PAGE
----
O Come, O Come Emmanuel, and ransom captive Israel.
These beautiful words and their haunting melody translated from the Latin hymn “Veni, Veni Emmanuel” capture the heart of this season. For this Sunday marks the first week of Advent [celebrated this year December 2nd thru Christmas Eve] and the beginning of the Church Year. This is a new day and a new dawn as Nina Simone likes to sing.
The word Advent means "coming" or "arrival". The focus of the entire season is preparation to celebrate the birth of Jesus the Christ in his First Advent, and the anticipation of the return of Christ the King in his Second Advent. Thus, Advent is far more than simply marking a 2,000-year-old event in history with nativity scenes of shepherds, wise men and cows and sheep in a stable. And it is far from the "merry and bright" celebration of the holiday, full of shopping and gift wrapping, pictures with Santa, and holiday parties. We do celebrate, but we celebrate the revelation of God in Christ whereby all of creation might be reconciled to God. The liberation of all creation that is groaning, longing for redemption. A redemption in which we now participate, and the consummation of which we anticipate. We affirm that Christ has come, that He is present in the world today, and that He will come again in power. This is our hope in a world brimming with suffering.
Advent is marked by a spirit of expectation, of anticipation, of preparation, of longing. There is a yearning for deliverance from the evils of the world, first expressed by Israelite slaves in Egypt as they cried out from their bitter oppression. It is the cry of so many today, who are experienced the tyranny of injustice in a world gone mad, and yet who have hope of deliverance by a God who has heard the cries of oppressed slaves and brought deliverance! It is the cry of the immigrant, the refugees at the border, the addict, the poor and the homeless. It is the cry of the Dreamers, victims of sexual misconduct, our Muslim neighbors, and our brown and black brothers and sisters who face injustice, discrimination, persecution, incarceration and violence every day.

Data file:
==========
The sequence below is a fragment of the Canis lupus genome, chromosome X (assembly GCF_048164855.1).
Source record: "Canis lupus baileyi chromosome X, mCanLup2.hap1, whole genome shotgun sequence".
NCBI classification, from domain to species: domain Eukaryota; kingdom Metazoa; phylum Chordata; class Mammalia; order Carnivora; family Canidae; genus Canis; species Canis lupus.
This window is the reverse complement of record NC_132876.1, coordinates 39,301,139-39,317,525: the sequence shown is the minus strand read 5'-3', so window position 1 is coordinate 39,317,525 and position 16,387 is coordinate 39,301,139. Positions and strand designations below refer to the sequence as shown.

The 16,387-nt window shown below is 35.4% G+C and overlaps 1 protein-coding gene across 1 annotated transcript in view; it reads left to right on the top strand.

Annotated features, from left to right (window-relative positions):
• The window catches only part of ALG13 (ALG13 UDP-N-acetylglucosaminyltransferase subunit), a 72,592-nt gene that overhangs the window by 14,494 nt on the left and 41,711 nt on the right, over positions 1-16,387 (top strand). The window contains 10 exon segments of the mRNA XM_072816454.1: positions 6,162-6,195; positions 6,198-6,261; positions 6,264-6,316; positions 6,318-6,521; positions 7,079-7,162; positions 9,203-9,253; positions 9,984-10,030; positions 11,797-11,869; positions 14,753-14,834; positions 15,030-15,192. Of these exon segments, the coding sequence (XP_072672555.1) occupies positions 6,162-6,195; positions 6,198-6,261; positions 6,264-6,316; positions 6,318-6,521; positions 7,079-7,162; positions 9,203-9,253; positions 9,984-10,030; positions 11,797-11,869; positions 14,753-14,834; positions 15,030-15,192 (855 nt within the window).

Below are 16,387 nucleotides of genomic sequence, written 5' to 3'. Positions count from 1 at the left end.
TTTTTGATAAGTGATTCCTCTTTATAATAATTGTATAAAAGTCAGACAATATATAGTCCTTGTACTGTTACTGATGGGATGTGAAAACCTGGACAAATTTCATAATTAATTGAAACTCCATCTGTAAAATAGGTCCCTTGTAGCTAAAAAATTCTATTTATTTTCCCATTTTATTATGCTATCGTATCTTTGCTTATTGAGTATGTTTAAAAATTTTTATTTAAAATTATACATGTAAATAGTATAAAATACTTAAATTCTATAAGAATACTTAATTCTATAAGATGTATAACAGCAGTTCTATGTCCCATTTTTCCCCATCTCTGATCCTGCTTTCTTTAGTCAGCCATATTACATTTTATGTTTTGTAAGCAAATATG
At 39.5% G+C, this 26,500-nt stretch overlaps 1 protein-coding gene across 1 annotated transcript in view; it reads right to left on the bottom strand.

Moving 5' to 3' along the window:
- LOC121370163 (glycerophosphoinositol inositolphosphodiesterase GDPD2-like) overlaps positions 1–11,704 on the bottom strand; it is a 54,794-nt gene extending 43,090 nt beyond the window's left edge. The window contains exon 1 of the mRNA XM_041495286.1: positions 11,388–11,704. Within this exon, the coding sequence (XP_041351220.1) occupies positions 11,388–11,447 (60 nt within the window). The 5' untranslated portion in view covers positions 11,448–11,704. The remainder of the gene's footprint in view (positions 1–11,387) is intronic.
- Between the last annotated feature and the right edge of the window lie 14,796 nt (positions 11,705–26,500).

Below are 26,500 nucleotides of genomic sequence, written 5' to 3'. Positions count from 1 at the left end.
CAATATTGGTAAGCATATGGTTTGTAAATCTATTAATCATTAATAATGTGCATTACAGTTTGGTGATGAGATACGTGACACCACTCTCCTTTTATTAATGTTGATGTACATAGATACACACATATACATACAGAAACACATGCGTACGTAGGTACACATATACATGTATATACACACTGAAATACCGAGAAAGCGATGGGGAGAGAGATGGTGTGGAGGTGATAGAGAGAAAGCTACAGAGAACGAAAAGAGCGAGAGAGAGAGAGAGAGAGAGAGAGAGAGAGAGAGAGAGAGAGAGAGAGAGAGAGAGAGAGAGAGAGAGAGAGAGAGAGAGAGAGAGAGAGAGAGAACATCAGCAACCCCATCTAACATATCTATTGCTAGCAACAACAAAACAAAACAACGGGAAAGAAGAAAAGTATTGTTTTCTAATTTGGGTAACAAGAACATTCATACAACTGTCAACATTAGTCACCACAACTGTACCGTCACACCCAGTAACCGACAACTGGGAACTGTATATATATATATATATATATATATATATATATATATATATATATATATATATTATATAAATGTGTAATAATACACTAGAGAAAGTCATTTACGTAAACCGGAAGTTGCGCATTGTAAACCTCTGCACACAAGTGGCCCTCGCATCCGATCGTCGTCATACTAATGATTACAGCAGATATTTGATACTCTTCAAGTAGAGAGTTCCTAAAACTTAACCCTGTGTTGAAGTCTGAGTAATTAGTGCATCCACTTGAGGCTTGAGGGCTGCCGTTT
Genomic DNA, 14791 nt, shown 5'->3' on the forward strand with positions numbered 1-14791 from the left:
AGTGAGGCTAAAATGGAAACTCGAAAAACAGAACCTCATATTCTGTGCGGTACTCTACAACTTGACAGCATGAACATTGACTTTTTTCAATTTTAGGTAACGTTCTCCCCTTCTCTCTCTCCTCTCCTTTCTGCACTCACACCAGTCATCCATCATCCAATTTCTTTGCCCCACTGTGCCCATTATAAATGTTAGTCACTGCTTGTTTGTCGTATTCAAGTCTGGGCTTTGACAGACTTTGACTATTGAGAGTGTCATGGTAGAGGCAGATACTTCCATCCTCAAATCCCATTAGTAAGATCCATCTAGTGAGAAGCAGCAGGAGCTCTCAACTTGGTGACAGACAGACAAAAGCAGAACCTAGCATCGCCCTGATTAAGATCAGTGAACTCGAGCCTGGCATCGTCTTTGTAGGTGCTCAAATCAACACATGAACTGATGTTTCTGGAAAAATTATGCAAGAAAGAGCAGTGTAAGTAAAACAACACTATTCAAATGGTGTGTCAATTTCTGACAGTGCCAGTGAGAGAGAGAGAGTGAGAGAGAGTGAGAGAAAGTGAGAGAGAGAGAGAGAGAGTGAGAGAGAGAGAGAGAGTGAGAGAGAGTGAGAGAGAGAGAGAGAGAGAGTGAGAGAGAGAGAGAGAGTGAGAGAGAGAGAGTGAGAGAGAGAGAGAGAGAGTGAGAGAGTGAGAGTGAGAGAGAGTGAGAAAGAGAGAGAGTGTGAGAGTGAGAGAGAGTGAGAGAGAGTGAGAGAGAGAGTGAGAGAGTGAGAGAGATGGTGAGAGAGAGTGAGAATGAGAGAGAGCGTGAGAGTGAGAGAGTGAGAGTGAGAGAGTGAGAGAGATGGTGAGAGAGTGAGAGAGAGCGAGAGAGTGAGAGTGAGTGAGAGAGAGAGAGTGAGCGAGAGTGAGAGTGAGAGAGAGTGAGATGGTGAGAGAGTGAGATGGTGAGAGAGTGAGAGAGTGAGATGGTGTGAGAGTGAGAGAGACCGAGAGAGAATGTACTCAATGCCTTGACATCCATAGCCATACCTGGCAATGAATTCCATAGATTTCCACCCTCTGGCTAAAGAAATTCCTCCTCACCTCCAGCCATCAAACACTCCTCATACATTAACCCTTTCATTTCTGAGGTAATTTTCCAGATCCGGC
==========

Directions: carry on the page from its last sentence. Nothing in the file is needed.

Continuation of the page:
It is this hope, however faint at times, that God, however seemingly distant, is here with us, our Emmanuel. It is this hope that while greed and violence and power rule the day, crushing the poor and oppressing the weak, we anticipate a good and wise King who will rule with truth and justice and righteousness over all people and all creation. It is this hope that once anticipated, and now anticipates anew, the reign of an Anointed One, a Messiah, who will bring peace and justice and righteousness to the world. That into the darkness, a light will come. And it will be a light for all people.
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This Advent, I do believe it is a time for our community to enter lament in the hope of liberation. Even as men, women and children seeking asylum wait in desperation at the Mexican border, this Sunday, we will enter Advent with lament, with longing and with hope. We will yearn for liberation from oppression in our lives and in the lives of our neighbors and we will pray for justice to come to our streets. And we will wait with hope and light a candle into the darkness and cry, Come, Lord Jesus, Come.
Join us this Sunday for the beginning of the Advent Season!